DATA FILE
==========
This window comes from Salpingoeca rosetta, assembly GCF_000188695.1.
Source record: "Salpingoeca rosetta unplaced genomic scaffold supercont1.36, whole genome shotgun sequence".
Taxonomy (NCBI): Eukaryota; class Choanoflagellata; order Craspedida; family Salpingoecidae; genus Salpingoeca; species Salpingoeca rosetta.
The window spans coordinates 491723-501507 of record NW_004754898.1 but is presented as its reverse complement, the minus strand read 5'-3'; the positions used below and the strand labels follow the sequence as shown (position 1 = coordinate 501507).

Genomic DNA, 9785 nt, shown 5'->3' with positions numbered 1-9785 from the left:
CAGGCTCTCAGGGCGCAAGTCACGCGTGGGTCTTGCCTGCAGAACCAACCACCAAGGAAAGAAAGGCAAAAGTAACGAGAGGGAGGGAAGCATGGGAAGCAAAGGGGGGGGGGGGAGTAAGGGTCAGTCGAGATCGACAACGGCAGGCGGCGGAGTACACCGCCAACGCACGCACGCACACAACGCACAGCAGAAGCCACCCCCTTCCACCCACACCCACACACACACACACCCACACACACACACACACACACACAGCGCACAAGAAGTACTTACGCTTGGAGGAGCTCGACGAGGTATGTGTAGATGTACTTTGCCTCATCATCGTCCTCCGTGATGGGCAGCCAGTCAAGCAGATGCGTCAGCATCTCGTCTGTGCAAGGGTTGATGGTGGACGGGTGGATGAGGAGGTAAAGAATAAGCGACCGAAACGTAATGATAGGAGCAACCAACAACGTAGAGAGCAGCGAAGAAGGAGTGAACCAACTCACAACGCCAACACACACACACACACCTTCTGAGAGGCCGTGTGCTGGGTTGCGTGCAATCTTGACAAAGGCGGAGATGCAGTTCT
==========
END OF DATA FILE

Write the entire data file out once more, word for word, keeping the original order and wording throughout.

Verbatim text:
This window comes from Salpingoeca rosetta, assembly GCF_000188695.1.
Source record: "Salpingoeca rosetta unplaced genomic scaffold supercont1.36, whole genome shotgun sequence".
Taxonomy (NCBI): Eukaryota; class Choanoflagellata; order Craspedida; family Salpingoecidae; genus Salpingoeca; species Salpingoeca rosetta.
The window spans coordinates 491723-501507 of record NW_004754898.1 but is presented as its reverse complement, the minus strand read 5'-3'; the positions used below and the strand labels follow the sequence as shown (position 1 = coordinate 501507).

Genomic DNA, 9785 nt, shown 5'->3' with positions numbered 1-9785 from the left:
CAGGCTCTCAGGGCGCAAGTCACGCGTGGGTCTTGCCTGCAGAACCAACCACCAAGGAAAGAAAGGCAAAAGTAACGAGAGGGAGGGAAGCATGGGAAGCAAAGGGGGGGGGGGGAGTAAGGGTCAGTCGAGATCGACAACGGCAGGCGGCGGAGTACACCGCCAACGCACGCACGCACACAACGCACAGCAGAAGCCACCCCCTTCCACCCACACCCACACACACACACACCCACACACACACACACACACACACAGCGCACAAGAAGTACTTACGCTTGGAGGAGCTCGACGAGGTATGTGTAGATGTACTTTGCCTCATCATCGTCCTCCGTGATGGGCAGCCAGTCAAGCAGATGCGTCAGCATCTCGTCTGTGCAAGGGTTGATGGTGGACGGGTGGATGAGGAGGTAAAGAATAAGCGACCGAAACGTAATGATAGGAGCAACCAACAACGTAGAGAGCAGCGAAGAAGGAGTGAACCAACTCACAACGCCAACACACACACACACACCTTCTGAGAGGCCGTGTGCTGGGTTGCGTGCAATCTTGACAAAGGCGGAGATGCAGTTCT